Liu Xiaoqing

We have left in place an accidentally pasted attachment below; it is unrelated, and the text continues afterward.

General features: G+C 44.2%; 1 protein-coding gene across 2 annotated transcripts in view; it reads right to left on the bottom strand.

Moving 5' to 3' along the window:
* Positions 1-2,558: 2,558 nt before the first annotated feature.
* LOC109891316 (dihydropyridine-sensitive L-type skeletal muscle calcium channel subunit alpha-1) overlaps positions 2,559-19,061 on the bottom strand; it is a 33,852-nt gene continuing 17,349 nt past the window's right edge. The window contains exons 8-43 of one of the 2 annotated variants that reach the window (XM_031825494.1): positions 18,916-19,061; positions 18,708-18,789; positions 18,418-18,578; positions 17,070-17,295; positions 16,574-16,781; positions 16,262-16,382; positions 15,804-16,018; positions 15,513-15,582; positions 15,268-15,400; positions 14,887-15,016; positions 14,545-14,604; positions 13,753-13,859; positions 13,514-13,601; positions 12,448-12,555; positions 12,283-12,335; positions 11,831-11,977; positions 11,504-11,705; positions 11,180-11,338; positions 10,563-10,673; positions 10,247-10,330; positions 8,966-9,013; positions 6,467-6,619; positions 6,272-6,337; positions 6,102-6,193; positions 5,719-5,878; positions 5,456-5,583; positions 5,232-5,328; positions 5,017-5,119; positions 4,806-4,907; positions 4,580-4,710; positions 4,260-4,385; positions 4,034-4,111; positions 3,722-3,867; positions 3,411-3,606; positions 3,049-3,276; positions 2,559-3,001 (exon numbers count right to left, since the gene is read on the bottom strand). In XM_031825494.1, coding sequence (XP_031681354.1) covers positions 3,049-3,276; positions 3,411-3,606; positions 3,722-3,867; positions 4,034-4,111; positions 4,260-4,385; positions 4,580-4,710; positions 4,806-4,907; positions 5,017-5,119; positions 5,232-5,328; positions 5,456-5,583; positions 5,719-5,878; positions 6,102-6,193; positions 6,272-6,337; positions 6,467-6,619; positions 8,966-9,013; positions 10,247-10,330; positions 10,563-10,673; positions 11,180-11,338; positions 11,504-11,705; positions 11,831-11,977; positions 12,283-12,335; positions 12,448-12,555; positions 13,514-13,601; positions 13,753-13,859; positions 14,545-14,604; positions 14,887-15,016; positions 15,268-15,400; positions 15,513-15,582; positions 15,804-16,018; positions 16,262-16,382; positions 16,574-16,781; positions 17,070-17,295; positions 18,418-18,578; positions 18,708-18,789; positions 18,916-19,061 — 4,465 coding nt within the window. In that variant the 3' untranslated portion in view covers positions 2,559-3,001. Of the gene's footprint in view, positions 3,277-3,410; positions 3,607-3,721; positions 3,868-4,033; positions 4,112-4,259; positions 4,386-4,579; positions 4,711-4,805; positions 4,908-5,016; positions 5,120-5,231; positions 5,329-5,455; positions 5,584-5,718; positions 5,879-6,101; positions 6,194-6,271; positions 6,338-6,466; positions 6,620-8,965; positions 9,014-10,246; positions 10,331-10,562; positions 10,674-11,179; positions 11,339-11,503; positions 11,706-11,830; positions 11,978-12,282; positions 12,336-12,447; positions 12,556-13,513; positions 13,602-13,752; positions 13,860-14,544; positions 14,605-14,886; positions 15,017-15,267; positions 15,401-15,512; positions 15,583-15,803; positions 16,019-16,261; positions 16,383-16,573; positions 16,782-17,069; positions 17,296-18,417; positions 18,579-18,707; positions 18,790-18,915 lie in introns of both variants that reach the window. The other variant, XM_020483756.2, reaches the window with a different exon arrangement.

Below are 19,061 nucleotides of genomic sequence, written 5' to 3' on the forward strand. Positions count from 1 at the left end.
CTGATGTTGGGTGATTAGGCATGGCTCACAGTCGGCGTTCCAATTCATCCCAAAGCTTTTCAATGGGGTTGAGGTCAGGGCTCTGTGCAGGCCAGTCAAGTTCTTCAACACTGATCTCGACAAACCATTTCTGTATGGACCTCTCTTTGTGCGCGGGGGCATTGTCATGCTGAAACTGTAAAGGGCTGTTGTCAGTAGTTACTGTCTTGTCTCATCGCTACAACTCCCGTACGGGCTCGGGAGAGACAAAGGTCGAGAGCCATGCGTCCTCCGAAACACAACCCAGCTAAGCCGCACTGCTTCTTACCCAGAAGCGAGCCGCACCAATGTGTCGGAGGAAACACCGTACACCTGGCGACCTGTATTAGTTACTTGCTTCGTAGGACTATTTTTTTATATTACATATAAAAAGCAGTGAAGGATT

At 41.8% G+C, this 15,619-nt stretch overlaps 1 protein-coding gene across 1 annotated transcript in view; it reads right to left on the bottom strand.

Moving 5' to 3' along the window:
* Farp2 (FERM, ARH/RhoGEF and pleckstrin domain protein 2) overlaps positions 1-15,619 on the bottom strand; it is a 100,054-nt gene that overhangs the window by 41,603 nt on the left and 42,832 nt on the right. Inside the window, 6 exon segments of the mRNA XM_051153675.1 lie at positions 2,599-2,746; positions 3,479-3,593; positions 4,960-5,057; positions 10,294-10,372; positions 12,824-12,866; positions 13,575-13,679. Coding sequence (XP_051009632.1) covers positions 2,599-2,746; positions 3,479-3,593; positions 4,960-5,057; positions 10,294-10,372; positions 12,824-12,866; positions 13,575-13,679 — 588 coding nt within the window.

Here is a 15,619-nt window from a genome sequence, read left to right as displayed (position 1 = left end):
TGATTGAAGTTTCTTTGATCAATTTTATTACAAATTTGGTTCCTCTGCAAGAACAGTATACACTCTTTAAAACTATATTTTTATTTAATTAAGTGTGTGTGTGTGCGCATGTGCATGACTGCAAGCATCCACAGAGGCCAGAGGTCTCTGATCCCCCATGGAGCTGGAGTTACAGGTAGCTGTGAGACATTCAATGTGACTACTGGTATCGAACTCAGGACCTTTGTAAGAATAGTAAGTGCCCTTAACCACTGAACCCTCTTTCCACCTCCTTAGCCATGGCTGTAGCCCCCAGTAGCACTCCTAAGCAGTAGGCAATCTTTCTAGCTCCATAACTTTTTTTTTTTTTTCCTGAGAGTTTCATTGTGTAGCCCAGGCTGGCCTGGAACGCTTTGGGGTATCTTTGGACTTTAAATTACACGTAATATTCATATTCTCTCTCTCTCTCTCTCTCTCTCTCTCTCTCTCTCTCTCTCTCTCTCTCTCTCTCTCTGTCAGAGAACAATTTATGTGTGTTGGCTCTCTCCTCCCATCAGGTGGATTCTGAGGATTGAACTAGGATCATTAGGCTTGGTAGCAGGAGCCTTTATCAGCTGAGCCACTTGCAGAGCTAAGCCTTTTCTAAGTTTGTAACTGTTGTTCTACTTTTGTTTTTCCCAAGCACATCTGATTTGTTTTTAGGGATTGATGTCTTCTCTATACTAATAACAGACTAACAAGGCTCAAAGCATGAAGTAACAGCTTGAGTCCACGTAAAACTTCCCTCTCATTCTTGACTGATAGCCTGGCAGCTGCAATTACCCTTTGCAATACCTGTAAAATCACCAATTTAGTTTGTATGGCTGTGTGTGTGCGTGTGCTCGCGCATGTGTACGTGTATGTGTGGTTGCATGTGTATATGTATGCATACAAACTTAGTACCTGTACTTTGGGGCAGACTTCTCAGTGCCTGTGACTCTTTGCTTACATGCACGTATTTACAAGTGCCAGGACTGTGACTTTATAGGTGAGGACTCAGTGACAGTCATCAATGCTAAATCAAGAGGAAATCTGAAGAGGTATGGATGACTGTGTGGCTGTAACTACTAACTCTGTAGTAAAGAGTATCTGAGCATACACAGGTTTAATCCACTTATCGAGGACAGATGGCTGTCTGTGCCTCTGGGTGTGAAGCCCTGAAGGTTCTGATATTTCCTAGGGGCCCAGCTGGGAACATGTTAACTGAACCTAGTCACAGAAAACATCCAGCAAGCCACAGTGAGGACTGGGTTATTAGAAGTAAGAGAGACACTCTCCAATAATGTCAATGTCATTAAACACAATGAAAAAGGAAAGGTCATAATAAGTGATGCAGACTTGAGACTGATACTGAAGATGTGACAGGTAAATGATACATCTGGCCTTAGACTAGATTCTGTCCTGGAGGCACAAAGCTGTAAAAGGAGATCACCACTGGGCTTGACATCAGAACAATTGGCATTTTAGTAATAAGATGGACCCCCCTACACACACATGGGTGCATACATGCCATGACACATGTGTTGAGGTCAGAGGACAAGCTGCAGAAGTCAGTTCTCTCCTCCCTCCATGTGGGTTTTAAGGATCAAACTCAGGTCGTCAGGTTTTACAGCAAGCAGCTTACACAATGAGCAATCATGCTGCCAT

Oxaliplatin is an anticancer drug widely used in cancer chemotherapy. This thesis evaluates whether a specific dose-banding scheme for oxaliplatin could replace the individual dosing method that is currently used in the oxaliplatin administration. Dose-banding was introduced into UK clinical practice in 2001, as it reduces delays in patients receiving their treatment and, through quality control and end-product testing, safeguards the infusion quality and patient safety. A range of studies were included in this thesis: an extended stability study on oxaliplatin infusions using a sequential temperature cycling design; studies on oxalate, a potential degradation product and metabolite of oxaliplatin which has been linked to oxaliplatin neurotoxicity and the development of an ex vivo pharmacokinetic (PK) simulation model to compare the effect of different oxaliplatin dosing methods on its therapeutic outcomes. The shelf-life of oxaliplatin infusions over a concentration range of 0.2 mg/mL – 0.7 mg/mL is extended to 84 days when stored at 2 – 8℃ plus a further 7 days after being left at room temperature (25℃) for 24 hours. This ensures the unused oxaliplatin infusions are safe to be re-issued to patients, which could reduce drug wastage. The oxalate study suggests that the dose-limiting neurotoxicity of oxaliplatin is unlikely to be directly related to the oxalate produced from oxaliplatin degradation in infusions or from the non-enzymic transformation of oxaliplatin in vivo because the oxalate levels from these routes are minor compared to the endogenous level. The safety and efficacy of dose-banding schemes was demonstrated by comparing the simulated PK characteristics gained from the ex vivo model. Dose-banding with the +10% maximum deviation was selected as the most promising dosing scheme for oxaliplatin. Finally, recommendations are made concerning the introduction of oxaliplatin dose-banding scheme into clinical practice, and on the benefits of harmonised dose-banding schemes.

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